Qusay Hassan al-Umour’s 24-year-old brother collapsed, limp and trembling — his hair wet with sweat, his face somehow simultaneously flushed red and pale. In the mosque across the road, Qusay’s body was being prepared by the local sheikh for a traditional Islamic martyr’s burial. An uncle held his older brother’s hair back while a doctor took his pulse. He’d gone into shock.
Qusay, 17, was shot dead during clashes in Tuqu village on Monday afternoon. While an Israeli army spokesperson said youth in the village had started a “violent riot” of hundreds, locals said there were less than a dozen teens from the village throwing rocks at Israeli military jeeps before the shooting.
According to locals, clashes started after Israeli jeeps were spotted driving up to the village property line in a nearby field. Israeli military presence is common in the village, which lies just over some hills from the illegal Israeli settlement of Tekoa.
The Israeli army spokesperson made no mention of weapons used by the young men, stating only that Palestinians were throwing rocks. Video taken during the shooting shows Qusay several hundred meters away from Israeli forces when he was shot dead. In the video Israeli forces then rushed in, tackling Qusay, who was lying nearly lifeless on the rocky ground under the shade of an olive tree older than him.
Four soldiers — one clutching each limb — hurried back to their jeeps, Qusay’s head bouncing on the concrete as they went.
“The way they dragged him to the military jeeps was brutal,” Qusay’s uncle said, speaking to reporters. “Nobody in the world would do that.”
“What would you tell the world about someone who killed a child this way?” he asked. “Is this criminal behavior? Is this the behaviour of terrorists?”
Ahmad al-Umour, Qusay’s cousin who was at the scene of the shooting, told Mondoweiss he saw Israeli soldiers dragging Qusay away from where he had been shot without attempting to provide treatment.
“They left him bleeding for an hour and a half without offering any first aid,” he said. “Then after the villagers tried to rush through to help him, the soldiers took him to a military base at the entrance of the village, where they notified the Palestinian liaison office that he had been killed. It wasn’t until after that the Palestinian Red Crescent was allowed to collect his body.”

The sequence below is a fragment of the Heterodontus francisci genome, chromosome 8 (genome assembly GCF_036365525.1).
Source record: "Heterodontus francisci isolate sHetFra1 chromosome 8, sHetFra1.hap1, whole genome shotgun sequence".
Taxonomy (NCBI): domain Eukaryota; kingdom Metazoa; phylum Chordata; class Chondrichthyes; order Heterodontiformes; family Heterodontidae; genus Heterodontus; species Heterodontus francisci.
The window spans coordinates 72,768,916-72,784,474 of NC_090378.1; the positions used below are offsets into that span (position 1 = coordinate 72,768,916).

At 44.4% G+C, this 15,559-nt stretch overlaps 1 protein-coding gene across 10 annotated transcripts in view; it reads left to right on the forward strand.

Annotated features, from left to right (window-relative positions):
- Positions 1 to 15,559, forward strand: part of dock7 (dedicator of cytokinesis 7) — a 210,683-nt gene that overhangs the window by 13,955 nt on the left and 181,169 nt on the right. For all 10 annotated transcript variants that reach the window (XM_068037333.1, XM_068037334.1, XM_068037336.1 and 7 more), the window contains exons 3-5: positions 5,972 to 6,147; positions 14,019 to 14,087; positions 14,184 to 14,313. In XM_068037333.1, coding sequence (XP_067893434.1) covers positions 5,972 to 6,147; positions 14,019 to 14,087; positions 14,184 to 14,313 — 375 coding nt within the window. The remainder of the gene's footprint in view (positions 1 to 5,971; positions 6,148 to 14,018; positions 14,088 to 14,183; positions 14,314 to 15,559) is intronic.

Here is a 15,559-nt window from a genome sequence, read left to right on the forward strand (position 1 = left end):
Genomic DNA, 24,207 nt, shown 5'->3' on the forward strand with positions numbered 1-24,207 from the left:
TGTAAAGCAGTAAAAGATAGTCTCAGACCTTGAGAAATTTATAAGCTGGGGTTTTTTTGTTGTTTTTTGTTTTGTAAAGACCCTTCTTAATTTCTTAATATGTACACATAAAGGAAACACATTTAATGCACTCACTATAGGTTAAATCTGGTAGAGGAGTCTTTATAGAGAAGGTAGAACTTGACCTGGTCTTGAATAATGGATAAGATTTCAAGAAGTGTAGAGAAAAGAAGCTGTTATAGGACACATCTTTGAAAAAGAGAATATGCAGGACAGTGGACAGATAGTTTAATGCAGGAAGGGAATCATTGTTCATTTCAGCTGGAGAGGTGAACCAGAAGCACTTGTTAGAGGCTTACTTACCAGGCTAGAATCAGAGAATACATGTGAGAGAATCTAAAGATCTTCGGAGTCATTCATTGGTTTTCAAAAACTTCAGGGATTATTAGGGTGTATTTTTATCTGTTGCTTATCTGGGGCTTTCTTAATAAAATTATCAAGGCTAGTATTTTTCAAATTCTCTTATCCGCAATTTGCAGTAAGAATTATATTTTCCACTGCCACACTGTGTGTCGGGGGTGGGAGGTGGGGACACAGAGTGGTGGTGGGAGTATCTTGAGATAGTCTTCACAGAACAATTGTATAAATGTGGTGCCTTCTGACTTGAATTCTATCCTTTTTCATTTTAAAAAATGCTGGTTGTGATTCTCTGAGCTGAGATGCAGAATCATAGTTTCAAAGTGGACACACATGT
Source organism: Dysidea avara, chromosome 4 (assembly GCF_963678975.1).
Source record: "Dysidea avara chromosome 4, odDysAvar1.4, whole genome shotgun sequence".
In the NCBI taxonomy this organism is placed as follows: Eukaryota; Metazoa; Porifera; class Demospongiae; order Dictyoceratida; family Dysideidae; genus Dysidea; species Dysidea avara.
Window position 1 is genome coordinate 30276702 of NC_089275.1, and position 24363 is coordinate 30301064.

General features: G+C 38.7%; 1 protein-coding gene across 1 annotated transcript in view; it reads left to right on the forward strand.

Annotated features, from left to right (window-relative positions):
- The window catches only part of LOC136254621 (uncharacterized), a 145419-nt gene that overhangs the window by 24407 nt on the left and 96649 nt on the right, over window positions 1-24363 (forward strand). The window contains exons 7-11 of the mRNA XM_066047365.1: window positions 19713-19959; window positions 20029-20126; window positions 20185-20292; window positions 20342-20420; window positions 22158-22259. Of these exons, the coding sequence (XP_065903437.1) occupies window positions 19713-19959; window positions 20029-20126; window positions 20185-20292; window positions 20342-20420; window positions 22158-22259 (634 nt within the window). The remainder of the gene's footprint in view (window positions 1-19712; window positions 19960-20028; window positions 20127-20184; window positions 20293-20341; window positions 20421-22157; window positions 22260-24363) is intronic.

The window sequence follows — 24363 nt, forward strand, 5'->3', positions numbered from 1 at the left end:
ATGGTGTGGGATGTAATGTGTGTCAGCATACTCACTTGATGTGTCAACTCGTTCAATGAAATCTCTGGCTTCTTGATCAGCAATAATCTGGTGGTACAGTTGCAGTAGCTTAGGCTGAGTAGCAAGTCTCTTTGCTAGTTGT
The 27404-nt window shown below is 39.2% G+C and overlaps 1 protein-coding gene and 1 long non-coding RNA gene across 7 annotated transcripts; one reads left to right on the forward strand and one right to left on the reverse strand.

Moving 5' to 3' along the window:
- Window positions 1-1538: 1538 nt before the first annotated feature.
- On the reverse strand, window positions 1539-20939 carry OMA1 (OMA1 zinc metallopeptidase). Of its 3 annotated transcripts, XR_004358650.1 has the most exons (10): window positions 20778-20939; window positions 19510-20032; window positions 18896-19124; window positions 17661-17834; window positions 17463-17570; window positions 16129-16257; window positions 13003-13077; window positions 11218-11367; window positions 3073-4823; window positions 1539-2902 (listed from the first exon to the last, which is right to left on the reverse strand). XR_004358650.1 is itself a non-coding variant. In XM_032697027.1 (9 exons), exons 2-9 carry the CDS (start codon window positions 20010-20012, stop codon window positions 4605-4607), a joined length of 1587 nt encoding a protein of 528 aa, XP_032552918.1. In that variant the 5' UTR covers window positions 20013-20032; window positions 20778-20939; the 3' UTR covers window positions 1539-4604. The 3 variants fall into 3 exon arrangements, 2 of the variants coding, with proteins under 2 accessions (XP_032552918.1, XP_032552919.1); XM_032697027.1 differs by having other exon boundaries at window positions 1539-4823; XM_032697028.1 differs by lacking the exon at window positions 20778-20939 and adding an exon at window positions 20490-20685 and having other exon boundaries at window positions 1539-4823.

By the time Qusay arrived at al-Hussein hospital in Bethlehem, he was beyond help. A doctor at the hospital told Mondoweiss that Qusay had been shot once directly in the heart, and again in the chest, hip and leg.
Hundreds of mourners arrived at the hospital Tuesday morning to escort the teen’s body to the village. Along the way, several Israeli military jeeps were stationed on the side of the road, causing a confrontation with mourners in the funeral procession.
In the village it was clear clashes had been ongoing throughout the night. Rubble from broken rocks were strewn about the road, and a pile of still burning tires festered, black smoke and the putrid smell of burning rubber filling the air.
Youth from the al-Aqsa Martyrs Brigades wore dark shirts emblazoned with the young face of Yassir Arafat across their chests while black masks obscured their faces. The youth struggled over each other at the back of the ambulance, each one desperate to have the honor of carrying their fallen friend through the city to his mother’s home so she could say her final farewell.
As the procession reached the family’s home, the haunting howls of women in mourning echoed through the walls across the crowd of thousands gathered outside.
“They’re terrorists, they’re tyrants,” his mother, Fatima al-Umour, wailed, barely able to hold her head up. “They didn’t allow me to see him. They didn’t aid him,” she said — her thoughts disjointed as she recalled the day before.
When she’d heard of her son’s shooting, Fatima said she rushed to the field where her son was killed, begging Israeli forces to let her through to see him, but was denied.
“They dragged him away and we didn’t know where he was,” she said. “They took him behind the jeep, tore his clothes off then they threw him on the ground and left him alone.”
“They have destroyed me. May God bring them to justice,” she cried, before resting her head on an a relative’s arm. “Oh my love, they tortured you, they dragged you,” she exclaimed.
Only close family, friends and a handful of media were allowed into the cemetery, while thousands of others watched, pressed against the cemetery’s gated walls as Qusay’s body was lifted down into the carefully dug grave.
Qusay’s brother, who had collapsed earlier, was helped to the side of his grave, where he took off his shoes, sat cross-legged and wept.
“He could have been buried at the cemetery reserved for martyrs,” one of Qusay’s cousins explained. “But that cemetery is out of the village, and his mom and dad wanted him close to their home so they could visit him often.”
Qusay’s cousin Ahmad said the 17-year-old was an outstanding student in his last year of high school.
“Qusay was very popular among his peers,” Ahmad said. “He always helped everyone. He helped his classmates with their studies. He was a sociable kid.”
At least 248 Palestinians and 34 Israelis have been killed since the start of upheaval in October 2015, according to documentation by Ma’an News Agency.